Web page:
A six-month extension to Victoria’s state of emergency laws has passed parliament by just one vote in a marathon overnight sitting of parliament.
A surprise intervention by upper house Greens MP Samantha Ratnam, who returned from maternity leave to vote for the amended bill, enabled it to become law early on Wednesday morning.
“I felt it was just too important that I had to be here,” she said, arriving at parliament with two-month-old Malala.
Reason Party MP Fiona Patten and Animal Justice Party MP Andy Meddick also voted in favour, giving the government 20 votes in the 40-member upper house.
The bill passed just before 2am on Wednesday, with 20 votes in favour and 19 against.
The laws enable the Chief Health Officer to issue binding health directives during the pandemic but the extension does not meant the current restrictions will remain in place for another six months.
The existing state of emergency was due to expire on September 13 and Premier Daniel Andrews had sought a 12-month extension.
Health Minister Jenny Mikakos told Parliament that without the emergency powers Victoria would “literally fall of a cliff” and “create public health anarchy”.
The state Opposition voted against the bill and accused Daniel Andrews of trying to maintain his grip on power.
“This is driven by the Premier’s lust and love for power,” the Opposition’s David Davis said.
“It’s driven by the Premier’s determination to keep the state closed down.”
Australia in virus-induced recession
The economic impact of coronavirus restrictions is expected to be revealed on Wednesday with confirmation of Australia’s first recession since the early 1990s.
The national accounts for the June quarter is expected to confirm Australia’s worst set of economic growth figures in at least 60 years.
Economists expect the data will show a large economic contraction of around six per cent due to enforced coronavirus restrictions.
It follows the more modest 0.3 per cent decline in gross domestic product in the March quarter when COVID-19 first hit Australia’s shores and confirm a technical recession of two consecutive negative quarters.
Treasurer Josh Frydenberg told parliament on Tuesday the contraction won’t be as bad as seen in other countries “indicating the remarkable resilience of the Australian economy”.
Even so, the downturn has already seen the number of people unemployed increase to more than one million for the first time.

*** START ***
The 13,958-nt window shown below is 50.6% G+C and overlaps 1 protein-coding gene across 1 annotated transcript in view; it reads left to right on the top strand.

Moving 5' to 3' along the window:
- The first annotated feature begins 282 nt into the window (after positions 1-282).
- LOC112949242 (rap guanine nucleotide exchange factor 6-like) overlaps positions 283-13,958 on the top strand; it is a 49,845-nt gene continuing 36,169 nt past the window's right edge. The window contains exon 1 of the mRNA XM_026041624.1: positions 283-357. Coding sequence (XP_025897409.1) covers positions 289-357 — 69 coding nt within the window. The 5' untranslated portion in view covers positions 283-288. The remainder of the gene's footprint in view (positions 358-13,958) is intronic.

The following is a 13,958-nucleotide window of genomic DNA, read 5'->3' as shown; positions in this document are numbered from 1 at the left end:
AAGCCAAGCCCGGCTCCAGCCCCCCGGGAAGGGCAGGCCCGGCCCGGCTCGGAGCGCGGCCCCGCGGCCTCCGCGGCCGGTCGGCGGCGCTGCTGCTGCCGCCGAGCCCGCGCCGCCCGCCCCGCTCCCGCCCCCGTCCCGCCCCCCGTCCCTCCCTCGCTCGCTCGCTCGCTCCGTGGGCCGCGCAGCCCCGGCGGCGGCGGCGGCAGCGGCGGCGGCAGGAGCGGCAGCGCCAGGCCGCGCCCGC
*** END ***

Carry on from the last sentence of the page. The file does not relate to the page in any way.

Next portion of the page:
Treasury has also warned a further 400,000 Australians could join the dole queue before Christmas, partly as a result of Victoria’s harsh lockdown.
The June quarter result is expected to include a collapse in household consumption, weak building construction and a slump in business investment and inventories.
And the winner is…AFL grand final decision
The Gabba is set to be announced as the host venue of the 2020 AFL grand final on Wednesday, and Richmond coach Damien Hardwick couldn’t be happier.
With Victoria’s COVID-19 breakout forcing the state into lockdown, the AFL faced a dilemma of where to play the grand final, which would normally attract around 100,000 fans.
The state governments of Western Australia and South Australia put cases forward to host it, but Queensland were always in the box seat given the assistance they’ve provided to the AFL to help keep the season afloat.
It’s understood the Gabba will be the venue selected for the grand final, with a capped crowd of about 30,000 slated to attend the October 24 spectacle.
The match is also set to be played at night in another move that breaks with tradition.
The AFL Commission met on Tuesday morning to make a final decision on the grand final venue, and they are set to announce it publicly on Wednesday.
Premiership contenders West Coast (Optus Stadium) and Port Adelaide (Adelaide Oval) are expected to be allowed to host any home finals at their traditional bases in the lead-up to the grand final.
Hardwick felt Queensland deserved hosting rights for the grand final.
“I’m very much about the growth of the game,” Hardwick said.
“I think Team Queensland for mine. We love it up here. They’ve embraced us. We’re very fortunate to be up here playing great footy in this great state.
“They’ve certainly got my vote. And I think it’s incredible for the growth of the game.
“To sit there and look at the state and the footy frenzy we’re in at the moment, from my point of view taking Richmond out of it, I’d be more than happy for the grand final to be played here.”